I’ve been concerned about climate change for a while now, but my anxiety kicked into high gear after Copenhagen. That was when I realized that global warming was really going to happen, and was going to be really bad.
One thing that helped me out of the resulting funk was this article by Mark Hertsgaard: Why Seattle will stay dry when your city floods. It was adapted from a chapter in Hertsgaard’s new book, Hot: Living through the next fifty years on Earth. I liked the article so much I went out and bought the book. Then I bought three more copies, and have been inflicting them on innocent bystanders ever since. :-)
The book is about a concept I hadn’t heard much about before: climate change adaptation. Most of what I’ve read in the past about climate change concerns mitigation: reducing greenhouse gas emissions to avoid warming. Mitigation is hugely important, of course, but especially now that climate change has started happening, and appears to be happening more quickly and more severely than many scientists previously projected, we also need to talk about adaptation.
Adaptation is about preparing for the effects of climate change. Unlike mitigation, which is a collective effort that succeeds or fails based on the sum of human actions across the entire globe, adaptation is inherently local. If we start early enough and do the right kinds of adaptation, we can reduce the amount of suffering we and our descendants experience in our local community. Adaptation feels real, and concrete, whereas mitigation can sometimes feel hopelessly abstract. Adaptation feels like actually doing something.
Besides Hertsgaard’s book, I’ve been getting a lot of useful information from the following:
Preparing for Climate Change: A Guidebook for Local, Regional, and State Governments (PDF) is a handbook that grew out of the King County (Washington) climate change adaptation effort. It has a lot of really good, practical advice on developing and implementing a local adaptation strategy.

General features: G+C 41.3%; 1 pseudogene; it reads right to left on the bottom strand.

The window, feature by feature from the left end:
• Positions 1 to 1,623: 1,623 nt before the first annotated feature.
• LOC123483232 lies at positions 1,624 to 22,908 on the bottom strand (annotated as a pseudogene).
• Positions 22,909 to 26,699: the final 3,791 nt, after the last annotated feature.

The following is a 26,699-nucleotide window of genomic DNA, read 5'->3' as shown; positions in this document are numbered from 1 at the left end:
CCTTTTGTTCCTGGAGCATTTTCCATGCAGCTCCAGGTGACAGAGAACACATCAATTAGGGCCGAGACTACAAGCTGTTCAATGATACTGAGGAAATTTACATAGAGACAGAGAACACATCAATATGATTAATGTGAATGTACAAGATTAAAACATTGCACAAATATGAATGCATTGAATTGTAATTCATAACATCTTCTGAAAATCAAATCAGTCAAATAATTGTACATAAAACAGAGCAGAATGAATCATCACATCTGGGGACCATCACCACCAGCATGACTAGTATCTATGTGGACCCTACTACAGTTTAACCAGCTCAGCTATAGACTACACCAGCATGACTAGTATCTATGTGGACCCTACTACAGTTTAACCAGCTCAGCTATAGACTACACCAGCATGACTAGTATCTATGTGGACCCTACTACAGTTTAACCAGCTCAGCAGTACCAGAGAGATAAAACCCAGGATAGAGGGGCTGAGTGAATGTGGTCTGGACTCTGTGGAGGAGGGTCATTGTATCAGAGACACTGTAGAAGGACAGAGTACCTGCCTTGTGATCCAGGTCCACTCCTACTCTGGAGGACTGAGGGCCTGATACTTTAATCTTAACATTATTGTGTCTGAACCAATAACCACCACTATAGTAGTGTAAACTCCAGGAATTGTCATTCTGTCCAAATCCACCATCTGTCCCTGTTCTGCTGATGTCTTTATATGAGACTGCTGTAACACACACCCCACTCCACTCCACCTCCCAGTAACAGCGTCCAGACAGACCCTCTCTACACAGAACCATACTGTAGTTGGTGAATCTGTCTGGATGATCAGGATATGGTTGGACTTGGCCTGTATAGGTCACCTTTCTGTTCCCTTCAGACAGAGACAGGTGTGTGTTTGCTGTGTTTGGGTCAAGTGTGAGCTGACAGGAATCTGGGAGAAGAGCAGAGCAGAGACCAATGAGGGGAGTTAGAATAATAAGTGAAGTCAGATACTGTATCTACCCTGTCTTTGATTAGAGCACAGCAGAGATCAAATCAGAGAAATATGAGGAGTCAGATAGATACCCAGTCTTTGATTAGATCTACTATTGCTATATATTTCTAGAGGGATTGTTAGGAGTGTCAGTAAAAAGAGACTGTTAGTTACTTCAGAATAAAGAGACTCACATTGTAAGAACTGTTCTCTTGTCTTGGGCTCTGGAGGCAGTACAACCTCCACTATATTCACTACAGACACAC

The California Climate Adaptation Strategy (PDF) is a state report that was published in 2009. It describes the impacts Californians can expect to experience on a statewide level, along with guidelines for adaptation. It’s pretty general, but it’s a start.
The following passage caught my eye:
The most effective adaptation strategies relate to short and long-term decisions. Most of these decisions are the responsibility of local community planning entities. As a result, communities with General Plans and Local Coastal Plans should begin, when possible, to amend their plans to assess climate change impacts, identify areas most vulnerable to these impacts, and develop reasonable and rational risk reduction strategies using the CAS as guidance.
I don’t think Carpinteria is doing enough in this area. I’ve started talking to other Carpinterians about the issue, though. We’ll see where that goes.
Update: As I’m finding more resources, I’m listing them at the Climate Change Adaptation Resources page.